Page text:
I know I tend to wax lyrical at the drop of a hat - my enthusiasm for performing artists I admire is probably rather comical, looked at from the outside. But Mr Lugansky reduced me to tears (and that was with the Brahms, which is quiet and introspective music in comparison with the far more obviously emotional Chopin and Liszt that made up the rest of the programme). I do not think I'll hear finer piano playing for a long time. The holy art of music is well-served in this man.

Monday, 10 January 2011

Busy weekend

On Saturday I hit the sales and bought some cheap trousers, four new bras, and a pair of garden loppers. I also ran the washing machine, did the regular grocery shopping, and made soup. Sunday, I took the loppers and I went out and lopped. I got a little lopping crazy, in fact; and then leaf-raking crazy and compost-bin-filling crazy. Four hours worth of crazy in the garden. It was glorious - blissfully mild for January, with bluetits flying in and out of the conifers and a robin dogging me looking for grubs and reminding me that he's the boss... Then I did some cleaning, ate soup and spent the evening sewing. Today I am so stiff I feel like an octogenarian. My back! My knees! I love my garden, but it punishes me sometimes. It is so good though to look out of the kitchen window and not be staring into a mass of leaves - I was able to lop all those long whippy branches that were obscuring the view. Sometimes the best thing you can do in a garden is not to nurture and encourage, but to cut things back, so that the light and the air can come through for everything, and everyone...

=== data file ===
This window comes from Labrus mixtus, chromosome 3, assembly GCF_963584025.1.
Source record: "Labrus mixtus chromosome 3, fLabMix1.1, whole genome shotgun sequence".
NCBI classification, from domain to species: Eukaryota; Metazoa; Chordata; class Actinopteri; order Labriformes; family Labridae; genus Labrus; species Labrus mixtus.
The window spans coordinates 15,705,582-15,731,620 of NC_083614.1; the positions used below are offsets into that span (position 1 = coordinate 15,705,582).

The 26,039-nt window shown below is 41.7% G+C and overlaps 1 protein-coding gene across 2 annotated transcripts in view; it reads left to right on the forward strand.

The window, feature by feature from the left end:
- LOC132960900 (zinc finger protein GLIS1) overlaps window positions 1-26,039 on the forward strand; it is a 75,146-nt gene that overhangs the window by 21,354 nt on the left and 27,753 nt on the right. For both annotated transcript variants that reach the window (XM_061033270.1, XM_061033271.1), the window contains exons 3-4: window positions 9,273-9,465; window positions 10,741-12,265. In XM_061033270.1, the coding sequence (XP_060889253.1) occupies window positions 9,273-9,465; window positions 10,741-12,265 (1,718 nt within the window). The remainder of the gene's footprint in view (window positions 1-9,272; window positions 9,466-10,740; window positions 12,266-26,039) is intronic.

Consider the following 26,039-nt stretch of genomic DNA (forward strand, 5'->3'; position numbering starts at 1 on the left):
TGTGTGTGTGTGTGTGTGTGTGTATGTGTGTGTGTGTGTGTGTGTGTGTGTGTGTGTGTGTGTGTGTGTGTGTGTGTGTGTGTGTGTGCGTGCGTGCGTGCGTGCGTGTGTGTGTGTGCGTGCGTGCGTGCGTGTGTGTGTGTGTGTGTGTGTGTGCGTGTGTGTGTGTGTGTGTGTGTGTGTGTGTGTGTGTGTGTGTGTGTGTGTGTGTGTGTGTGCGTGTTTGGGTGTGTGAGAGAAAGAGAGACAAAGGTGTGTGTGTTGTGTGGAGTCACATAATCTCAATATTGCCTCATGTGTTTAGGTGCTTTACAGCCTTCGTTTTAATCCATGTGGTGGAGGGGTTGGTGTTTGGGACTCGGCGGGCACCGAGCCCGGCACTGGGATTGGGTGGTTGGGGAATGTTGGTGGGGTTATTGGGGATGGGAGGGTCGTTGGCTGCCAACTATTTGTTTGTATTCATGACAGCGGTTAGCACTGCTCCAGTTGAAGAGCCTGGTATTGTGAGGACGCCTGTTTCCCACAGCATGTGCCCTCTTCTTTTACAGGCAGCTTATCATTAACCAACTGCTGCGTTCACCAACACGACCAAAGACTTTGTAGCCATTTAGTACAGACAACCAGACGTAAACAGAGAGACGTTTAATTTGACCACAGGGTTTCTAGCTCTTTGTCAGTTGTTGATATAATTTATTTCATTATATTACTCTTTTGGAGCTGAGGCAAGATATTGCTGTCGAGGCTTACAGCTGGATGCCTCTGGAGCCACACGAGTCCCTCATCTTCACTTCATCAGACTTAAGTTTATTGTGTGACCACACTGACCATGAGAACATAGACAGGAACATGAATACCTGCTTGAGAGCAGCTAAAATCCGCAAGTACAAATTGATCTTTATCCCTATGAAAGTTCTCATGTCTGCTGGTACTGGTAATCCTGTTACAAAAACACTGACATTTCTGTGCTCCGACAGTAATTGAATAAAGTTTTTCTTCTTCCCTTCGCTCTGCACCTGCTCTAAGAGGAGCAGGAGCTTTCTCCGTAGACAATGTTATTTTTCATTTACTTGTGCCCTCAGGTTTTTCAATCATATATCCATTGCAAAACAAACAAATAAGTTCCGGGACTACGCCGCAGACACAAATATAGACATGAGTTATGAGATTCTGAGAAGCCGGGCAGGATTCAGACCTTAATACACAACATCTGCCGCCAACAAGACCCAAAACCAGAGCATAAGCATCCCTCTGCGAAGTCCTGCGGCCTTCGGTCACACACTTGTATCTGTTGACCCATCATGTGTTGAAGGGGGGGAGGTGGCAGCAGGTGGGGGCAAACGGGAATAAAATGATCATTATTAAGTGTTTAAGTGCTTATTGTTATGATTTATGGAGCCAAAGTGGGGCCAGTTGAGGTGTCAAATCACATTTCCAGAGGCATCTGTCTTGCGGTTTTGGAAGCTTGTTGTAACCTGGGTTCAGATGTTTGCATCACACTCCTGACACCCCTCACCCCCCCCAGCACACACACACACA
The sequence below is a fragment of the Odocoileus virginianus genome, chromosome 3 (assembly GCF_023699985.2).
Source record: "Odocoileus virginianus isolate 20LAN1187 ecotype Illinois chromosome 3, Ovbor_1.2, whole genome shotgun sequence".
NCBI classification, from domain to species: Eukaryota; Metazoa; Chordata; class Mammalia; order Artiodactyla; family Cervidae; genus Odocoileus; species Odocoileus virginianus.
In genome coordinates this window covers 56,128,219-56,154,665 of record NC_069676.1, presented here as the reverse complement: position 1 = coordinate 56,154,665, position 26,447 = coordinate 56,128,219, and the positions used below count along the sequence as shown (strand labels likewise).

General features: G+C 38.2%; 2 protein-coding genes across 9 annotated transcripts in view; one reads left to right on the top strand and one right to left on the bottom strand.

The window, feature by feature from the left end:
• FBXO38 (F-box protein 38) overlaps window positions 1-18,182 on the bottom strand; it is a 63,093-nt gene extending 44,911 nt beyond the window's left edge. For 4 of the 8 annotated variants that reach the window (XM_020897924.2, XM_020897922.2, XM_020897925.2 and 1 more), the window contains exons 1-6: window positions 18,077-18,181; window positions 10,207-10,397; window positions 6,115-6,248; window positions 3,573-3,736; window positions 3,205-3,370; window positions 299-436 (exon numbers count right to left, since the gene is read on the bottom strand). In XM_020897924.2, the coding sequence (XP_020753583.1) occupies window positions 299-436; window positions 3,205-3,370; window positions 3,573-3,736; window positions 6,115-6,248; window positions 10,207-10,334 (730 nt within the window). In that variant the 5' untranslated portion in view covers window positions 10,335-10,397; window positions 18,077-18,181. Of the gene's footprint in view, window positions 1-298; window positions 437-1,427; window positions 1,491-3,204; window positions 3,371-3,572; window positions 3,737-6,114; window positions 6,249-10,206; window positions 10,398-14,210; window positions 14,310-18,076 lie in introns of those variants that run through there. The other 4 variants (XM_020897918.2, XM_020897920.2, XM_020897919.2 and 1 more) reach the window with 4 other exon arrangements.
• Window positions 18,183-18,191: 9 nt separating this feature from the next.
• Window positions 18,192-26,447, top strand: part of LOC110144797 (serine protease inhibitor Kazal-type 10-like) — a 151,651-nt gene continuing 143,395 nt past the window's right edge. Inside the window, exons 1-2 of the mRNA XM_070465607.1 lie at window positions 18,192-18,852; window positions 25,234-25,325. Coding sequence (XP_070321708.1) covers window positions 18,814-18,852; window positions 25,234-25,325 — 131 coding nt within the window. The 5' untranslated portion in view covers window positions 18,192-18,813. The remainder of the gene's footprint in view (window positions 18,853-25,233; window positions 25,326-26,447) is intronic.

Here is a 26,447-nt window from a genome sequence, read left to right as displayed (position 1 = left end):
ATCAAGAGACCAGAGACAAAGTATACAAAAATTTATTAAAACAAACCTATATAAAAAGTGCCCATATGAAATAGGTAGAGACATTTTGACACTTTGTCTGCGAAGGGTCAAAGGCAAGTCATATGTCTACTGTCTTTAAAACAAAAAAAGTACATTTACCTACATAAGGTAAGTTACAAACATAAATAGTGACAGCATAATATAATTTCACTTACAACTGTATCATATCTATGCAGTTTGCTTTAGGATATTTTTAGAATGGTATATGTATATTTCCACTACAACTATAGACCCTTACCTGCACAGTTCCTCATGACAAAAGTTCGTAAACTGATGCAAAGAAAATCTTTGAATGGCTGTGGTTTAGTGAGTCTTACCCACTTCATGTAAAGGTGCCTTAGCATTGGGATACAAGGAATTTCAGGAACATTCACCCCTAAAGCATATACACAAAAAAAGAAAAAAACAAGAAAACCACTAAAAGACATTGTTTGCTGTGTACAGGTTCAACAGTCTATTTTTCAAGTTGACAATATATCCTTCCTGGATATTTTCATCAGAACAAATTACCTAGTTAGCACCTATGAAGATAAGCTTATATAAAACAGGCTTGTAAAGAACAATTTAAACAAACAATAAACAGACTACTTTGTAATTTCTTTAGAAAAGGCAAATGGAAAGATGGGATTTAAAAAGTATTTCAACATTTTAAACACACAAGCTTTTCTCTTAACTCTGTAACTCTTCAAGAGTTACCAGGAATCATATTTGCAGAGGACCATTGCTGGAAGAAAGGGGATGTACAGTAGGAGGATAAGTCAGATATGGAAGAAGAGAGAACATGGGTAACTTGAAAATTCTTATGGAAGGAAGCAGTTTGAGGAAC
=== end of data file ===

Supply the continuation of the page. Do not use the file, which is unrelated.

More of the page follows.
It was a constructive weekend, though, no?

Oh my back. Oh my knees...

Friday, 7 January 2011

Busy busy bee

Whoah - did I say Happy New year? Crikey.

It's been a hectic first week of the year, with work surprisingly busy (January is normally deathly quiet) plus several pieces of bad news - a sudden death (not in my family, God be thanked, but the sister of someone I'm very fond of); another friend v upset and stressed with a pile of cr*ppy things landing on her all at once; another friend has been assaulted and has gone to ground completely like a bear denning, so I am worried about both of them and am telling myself they are both intelligent, sensible adults who will make wise choices and take care of themselves; and then someone I got on well with at work has left very suddenly and no-one knows why, so there is an uncomfortable mixture of worry and speculation in her wake - though pleasingly as yet no nasty gossip... And on the good side, at least my cousin's folks in Queensland are not in that bit of Queensland...

Well, it's Friday night now and despite the rain I am off home. Hurrah for weekends! - & may no more disasters happen during the next two days, please...